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Belt’s Beer Garden: Ba’alin!

New Anthem Beer Project’s Ba’al

New Anthem Beer Project began in Wilmington, North Carolina with a simple philosophy - push the edges on every beer, from both the inside and out.

With that mindset they try to create nuances in their brews, even the mainstays, through subtle changes - like by changing the yeast or changing the temperature or modifying the amount of carbonation or even switching hops. That means the same beer could very much be different every time you crack open a new can as they continue to look for the best tasting version of it.

Today I have one of their many hop-forward brews - Ba’al.

Ba’al is a New England-style IPA brewed with Citra and Loral Cryo hops. They used English yeast and a grist backing of wheat and pale malt. It has a higher ABV, at 7.9%, and was a bit more expensive - costing me $15 for two 16-ounce cans. Although, if you’re near their taproom or in North Carolina, you might be able to find it cheaper.

The brew poured an incredibly hazy, almost murky, orange color with about a finger of eggshell white head topping it off. The foam was slightly sticky and fairly dense. As it faded down, it left a well defined wall of lacing around the edge of the glass.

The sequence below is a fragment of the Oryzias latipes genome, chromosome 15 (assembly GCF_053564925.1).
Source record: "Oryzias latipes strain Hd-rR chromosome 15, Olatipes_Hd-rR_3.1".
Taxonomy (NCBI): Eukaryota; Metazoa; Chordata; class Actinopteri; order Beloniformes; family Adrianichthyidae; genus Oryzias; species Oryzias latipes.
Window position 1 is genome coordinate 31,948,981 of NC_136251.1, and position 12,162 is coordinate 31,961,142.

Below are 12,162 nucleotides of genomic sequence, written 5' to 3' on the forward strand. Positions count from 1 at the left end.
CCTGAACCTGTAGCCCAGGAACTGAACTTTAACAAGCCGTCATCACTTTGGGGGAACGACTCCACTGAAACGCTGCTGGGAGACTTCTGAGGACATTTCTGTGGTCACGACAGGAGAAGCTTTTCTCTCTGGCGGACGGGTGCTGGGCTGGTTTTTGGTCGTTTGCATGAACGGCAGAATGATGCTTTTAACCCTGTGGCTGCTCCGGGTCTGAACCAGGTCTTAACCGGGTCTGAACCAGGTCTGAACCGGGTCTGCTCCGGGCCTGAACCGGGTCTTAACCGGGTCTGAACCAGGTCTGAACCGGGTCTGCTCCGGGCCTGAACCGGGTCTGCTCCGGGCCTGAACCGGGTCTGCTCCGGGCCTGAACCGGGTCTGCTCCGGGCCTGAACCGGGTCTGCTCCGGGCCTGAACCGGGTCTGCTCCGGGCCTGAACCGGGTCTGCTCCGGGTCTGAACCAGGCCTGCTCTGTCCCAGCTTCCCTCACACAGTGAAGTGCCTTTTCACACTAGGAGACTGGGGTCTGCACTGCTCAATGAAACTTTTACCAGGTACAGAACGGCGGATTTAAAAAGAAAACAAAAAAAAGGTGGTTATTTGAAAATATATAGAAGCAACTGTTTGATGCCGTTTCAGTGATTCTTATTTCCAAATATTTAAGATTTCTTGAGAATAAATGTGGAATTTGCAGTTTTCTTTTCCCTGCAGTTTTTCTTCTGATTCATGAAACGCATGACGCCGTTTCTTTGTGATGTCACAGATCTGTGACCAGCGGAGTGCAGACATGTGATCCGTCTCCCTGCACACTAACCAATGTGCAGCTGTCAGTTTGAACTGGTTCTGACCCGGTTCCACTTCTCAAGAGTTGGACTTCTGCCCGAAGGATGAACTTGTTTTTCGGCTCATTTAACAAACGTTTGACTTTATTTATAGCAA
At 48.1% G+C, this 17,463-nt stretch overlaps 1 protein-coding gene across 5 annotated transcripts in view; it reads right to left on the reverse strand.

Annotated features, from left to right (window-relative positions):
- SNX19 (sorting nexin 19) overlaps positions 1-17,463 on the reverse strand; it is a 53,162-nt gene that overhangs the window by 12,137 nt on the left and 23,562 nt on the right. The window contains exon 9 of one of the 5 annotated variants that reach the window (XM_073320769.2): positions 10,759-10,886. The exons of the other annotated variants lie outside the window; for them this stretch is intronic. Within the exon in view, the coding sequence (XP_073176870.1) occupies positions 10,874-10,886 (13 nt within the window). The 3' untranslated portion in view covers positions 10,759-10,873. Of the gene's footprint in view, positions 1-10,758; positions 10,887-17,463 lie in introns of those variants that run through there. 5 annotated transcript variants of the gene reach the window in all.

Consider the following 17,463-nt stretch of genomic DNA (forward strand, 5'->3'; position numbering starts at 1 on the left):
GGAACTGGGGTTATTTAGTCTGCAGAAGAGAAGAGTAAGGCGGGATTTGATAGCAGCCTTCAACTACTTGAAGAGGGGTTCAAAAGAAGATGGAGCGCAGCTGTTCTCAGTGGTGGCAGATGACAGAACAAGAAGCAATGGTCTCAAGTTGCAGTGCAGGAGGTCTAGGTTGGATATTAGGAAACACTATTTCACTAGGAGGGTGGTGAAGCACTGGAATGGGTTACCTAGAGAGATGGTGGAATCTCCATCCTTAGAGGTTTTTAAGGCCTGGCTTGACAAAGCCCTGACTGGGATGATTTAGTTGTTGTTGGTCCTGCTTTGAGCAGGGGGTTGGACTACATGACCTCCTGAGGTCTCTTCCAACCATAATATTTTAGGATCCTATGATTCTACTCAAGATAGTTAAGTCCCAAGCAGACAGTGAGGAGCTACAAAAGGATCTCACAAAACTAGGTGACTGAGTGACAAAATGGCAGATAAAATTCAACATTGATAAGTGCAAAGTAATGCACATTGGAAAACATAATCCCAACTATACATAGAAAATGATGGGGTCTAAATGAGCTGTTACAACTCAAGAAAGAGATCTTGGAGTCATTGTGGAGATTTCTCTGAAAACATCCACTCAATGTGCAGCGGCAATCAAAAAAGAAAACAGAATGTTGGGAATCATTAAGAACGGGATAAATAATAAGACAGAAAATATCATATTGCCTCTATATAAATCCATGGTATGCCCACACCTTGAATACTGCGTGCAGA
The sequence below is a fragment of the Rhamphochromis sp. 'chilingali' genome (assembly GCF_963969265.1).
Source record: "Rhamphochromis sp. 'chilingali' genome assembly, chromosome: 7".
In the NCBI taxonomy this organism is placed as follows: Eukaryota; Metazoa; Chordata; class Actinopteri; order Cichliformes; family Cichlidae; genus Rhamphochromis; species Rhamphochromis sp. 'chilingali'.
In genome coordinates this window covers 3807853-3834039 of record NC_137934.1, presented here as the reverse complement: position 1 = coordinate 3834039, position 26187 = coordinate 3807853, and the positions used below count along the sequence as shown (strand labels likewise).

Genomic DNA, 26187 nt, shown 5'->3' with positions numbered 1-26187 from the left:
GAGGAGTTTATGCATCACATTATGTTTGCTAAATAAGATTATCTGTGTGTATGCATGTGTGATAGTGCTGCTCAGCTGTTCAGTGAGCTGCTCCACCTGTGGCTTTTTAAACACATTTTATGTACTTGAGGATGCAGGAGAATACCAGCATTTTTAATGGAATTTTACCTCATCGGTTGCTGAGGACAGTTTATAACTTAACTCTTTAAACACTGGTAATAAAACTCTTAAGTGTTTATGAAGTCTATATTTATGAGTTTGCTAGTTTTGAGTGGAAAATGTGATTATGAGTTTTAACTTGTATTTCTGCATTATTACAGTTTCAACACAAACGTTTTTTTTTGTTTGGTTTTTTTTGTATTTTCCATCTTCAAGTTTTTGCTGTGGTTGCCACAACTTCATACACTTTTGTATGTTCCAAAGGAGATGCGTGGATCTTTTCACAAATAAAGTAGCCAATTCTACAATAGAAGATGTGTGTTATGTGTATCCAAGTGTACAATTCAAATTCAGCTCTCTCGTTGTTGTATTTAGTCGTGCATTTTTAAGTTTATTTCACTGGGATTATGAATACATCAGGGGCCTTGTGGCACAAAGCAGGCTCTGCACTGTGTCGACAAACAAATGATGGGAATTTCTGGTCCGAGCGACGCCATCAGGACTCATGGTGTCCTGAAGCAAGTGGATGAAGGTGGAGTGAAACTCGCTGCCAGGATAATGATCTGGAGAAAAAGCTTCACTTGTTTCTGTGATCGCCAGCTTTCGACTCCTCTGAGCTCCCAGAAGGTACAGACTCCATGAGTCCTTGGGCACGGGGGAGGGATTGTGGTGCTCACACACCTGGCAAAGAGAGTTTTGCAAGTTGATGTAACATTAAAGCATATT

A massive aroma of dank tropical fruits flowed outward from my glass. Pineapple and grapefruit led the way with some lighter notes of passion fruit and mango hiding underneath. The wheat and malt added a cereal-like breadiness and a bit more sweetness as well.

When I took my first sip I was expecting it to start with a nice burst of carbonation but, instead, it was a very quiet beginning.

For a moment there was nothing and then, finally, the hop flavors began to rise out of the liquid. It began with a pop of juicy mango and some acidic pineapple; the pineapple then quickly taking over the flavor profile early on.

Some grassy and floral notes began to appear, which brought a slightly resinous feeling to the brew early on. But those flavors stayed underneath the pineapple and didn’t last too long at all.

Emerging towards the backend of the sip was a slightly tart grapefruit characteristic. The grapefruit brought a pithy bitterness that was amplified even more by a late hoppy bite as well.

Ba’al ended slightly dry and with that grapefruit rind and hoppy bitterness lingering for a decent while afterwards. After every few sips I took a nice swig of water to clean the palate and get rid of the lasting aftertastes.

Overall, this was a nice hazy IPA. The beer had some nice juicy flavors up front before turning a bit more bitter on the back end and ending with that long-lasting grapefruit/citrus peel finish. There was a slightly boozy burn on some sips as the beer warmed and I got towards the bottom of the glass. But, for the most part, the near 8% was hidden really well and it was an easy drinking beer.

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